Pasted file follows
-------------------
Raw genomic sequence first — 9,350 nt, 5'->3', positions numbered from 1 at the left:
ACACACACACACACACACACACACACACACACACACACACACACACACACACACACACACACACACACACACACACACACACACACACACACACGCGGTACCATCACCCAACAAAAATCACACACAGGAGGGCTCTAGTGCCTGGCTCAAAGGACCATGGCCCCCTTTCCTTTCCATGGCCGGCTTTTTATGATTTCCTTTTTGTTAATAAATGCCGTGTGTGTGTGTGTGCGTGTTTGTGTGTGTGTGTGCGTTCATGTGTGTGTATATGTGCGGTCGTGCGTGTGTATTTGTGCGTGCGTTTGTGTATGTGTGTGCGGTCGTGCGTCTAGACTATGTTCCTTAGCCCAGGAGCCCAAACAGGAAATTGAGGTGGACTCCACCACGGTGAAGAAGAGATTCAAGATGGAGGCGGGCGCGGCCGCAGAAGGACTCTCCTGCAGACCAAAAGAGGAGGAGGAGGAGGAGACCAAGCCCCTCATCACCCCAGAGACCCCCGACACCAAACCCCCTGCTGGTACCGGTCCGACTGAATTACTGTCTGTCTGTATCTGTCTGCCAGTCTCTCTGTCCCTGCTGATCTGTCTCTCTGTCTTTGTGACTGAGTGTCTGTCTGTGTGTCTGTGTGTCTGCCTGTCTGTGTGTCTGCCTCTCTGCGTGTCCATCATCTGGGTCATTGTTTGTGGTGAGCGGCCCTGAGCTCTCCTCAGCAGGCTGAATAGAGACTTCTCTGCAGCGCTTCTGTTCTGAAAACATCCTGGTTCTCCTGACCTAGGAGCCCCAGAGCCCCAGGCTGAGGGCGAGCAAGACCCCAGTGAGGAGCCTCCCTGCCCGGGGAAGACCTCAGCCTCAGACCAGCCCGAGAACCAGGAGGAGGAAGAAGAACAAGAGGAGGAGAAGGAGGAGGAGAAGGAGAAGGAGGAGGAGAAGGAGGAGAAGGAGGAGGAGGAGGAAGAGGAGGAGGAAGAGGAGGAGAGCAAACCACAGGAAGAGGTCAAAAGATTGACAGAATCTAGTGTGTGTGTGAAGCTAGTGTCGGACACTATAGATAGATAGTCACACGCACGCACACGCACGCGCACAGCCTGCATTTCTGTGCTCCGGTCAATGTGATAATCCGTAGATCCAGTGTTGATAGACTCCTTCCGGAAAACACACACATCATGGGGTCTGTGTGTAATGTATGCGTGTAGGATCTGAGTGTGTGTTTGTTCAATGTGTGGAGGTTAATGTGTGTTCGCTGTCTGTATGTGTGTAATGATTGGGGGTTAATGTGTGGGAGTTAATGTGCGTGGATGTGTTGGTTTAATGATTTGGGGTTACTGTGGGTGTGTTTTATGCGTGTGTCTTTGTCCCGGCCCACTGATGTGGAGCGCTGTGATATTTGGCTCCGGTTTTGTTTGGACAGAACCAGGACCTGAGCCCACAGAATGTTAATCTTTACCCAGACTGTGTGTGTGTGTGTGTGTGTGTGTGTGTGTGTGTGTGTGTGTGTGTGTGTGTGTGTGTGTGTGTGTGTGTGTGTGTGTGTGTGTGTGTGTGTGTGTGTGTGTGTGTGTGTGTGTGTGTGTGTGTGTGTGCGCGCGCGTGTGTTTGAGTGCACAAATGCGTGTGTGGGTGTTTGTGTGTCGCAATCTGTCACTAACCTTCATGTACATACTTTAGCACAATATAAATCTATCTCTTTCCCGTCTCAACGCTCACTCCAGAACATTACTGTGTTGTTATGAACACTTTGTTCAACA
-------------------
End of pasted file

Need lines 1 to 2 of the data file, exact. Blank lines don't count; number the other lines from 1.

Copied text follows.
Raw genomic sequence first — 9,350 nt, 5'->3', positions numbered from 1 at the left:
ACACACACACACACACACACACACACACACACACACACACACACACACACACACACACACACACACACACACACACACACACACACACACACACGCGGTACCATCACCCAACAAAAATCACACACAGGAGGGCTCTAGTGCCTGGCTCAAAGGACCATGGCCCCCTTTCCTTTCCATGGCCGGCTTTTTATGATTTCCTTTTTGTTAATAAATGCCGTGTGTGTGTGTGTGCGTGTTTGTGTGTGTGTGTGCGTTCATGTGTGTGTATATGTGCGGTCGTGCGTGTGTATTTGTGCGTGCGTTTGTGTATGTGTGTGCGGTCGTGCGTCTAGACTATGTTCCTTAGCCCAGGAGCCCAAACAGGAAATTGAGGTGGACTCCACCACGGTGAAGAAGAGATTCAAGATGGAGGCGGGCGCGGCCGCAGAAGGACTCTCCTGCAGACCAAAAGAGGAGGAGGAGGAGGAGACCAAGCCCCTCATCACCCCAGAGACCCCCGACACCAAACCCCCTGCTGGTACCGGTCCGACTGAATTACTGTCTGTCTGTATCTGTCTGCCAGTCTCTCTGTCCCTGCTGATCTGTCTCTCTGTCTTTGTGACTGAGTGTCTGTCTGTGTGTCTGTGTGTCTGCCTGTCTGTGTGTCTGCCTCTCTGCGTGTCCATCATCTGGGTCATTGTTTGTGGTGAGCGGCCCTGAGCTCTCCTCAGCAGGCTGAATAGAGACTTCTCTGCAGCGCTTCTGTTCTGAAAACATCCTGGTTCTCCTGACCTAGGAGCCCCAGAGCCCCAGGCTGAGGGCGAGCAAGACCCCAGTGAGGAGCCTCCCTGCCCGGGGAAGACCTCAGCCTCAGACCAGCCCGAGAACCAGGAGGAGGAAGAAGAACAAGAGGAGGAGAAGGAGGAGGAGAAGGAGAAGGAGGAGGAGAAGGAGGAGAAGGAGGAGGAGGAGGAAGAGGAGGAGGAAGAGGAGGAGAGCAAACCACAGGAAGAGGTCAAAAGATTGACAGAATCTAGTGTGTGTGTGAAGCTAGTGTCGGACACTATAGATAGATAGTCACACGCACGCACACGCACGCGCACAGCCTGCATTTCTGTGCTCCGGTCAATGTGATAATCCGTAGATCCAGTGTTGATAGACTCCTTCCGGAAAACACACACATCATGGGGTCTGTGTGTAATGTATGCGTGTAGGATCTGAGTGTGTGTTTGTTCAATGTGTGGAGGTTAATGTGTGTTCGCTGTCTGTATGTGTGTAATGATTGGGGGTTAATGTGTGGGAGTTAATGTGCGTGGATGTGTTGGTTTAATGATTTGGGGTTACTGTGGGTGTGTTTTATGCGTGTGTCTTTGTCCCGGCCCACTGATGTGGAGCGCTGTGATATTTGGCTCCGGTTTTGTTTGGACAGAACCAGGACCTGAGCCCACAGAATGTTAATCTTTACCCAGACTGTGTGTGTGTGTGTGTGTGTGTGTGTGTGTGTGTGTGTGTGTGTGTGTGTGTGTGTGTGTGTGTGTGTGTGTGTGTGTGTGTGTGTGTGTGTGTGTGTGTGTGTGTGTGTGTGTGTGTGTGTGTGTGTGCGCGCGCGTGTGTTTGAGTGCACAAATGCGTGTGTGGGTGTTTGTGTGTCGCAATCTGTCACTAACCTTCATGTACATACTTTAGCACAATATAAATCTATCTCTTTCCCGTCTCAACGCTCACTCCAGAACATTACTGTGTTGTTATGAACACTTTGTTCAACA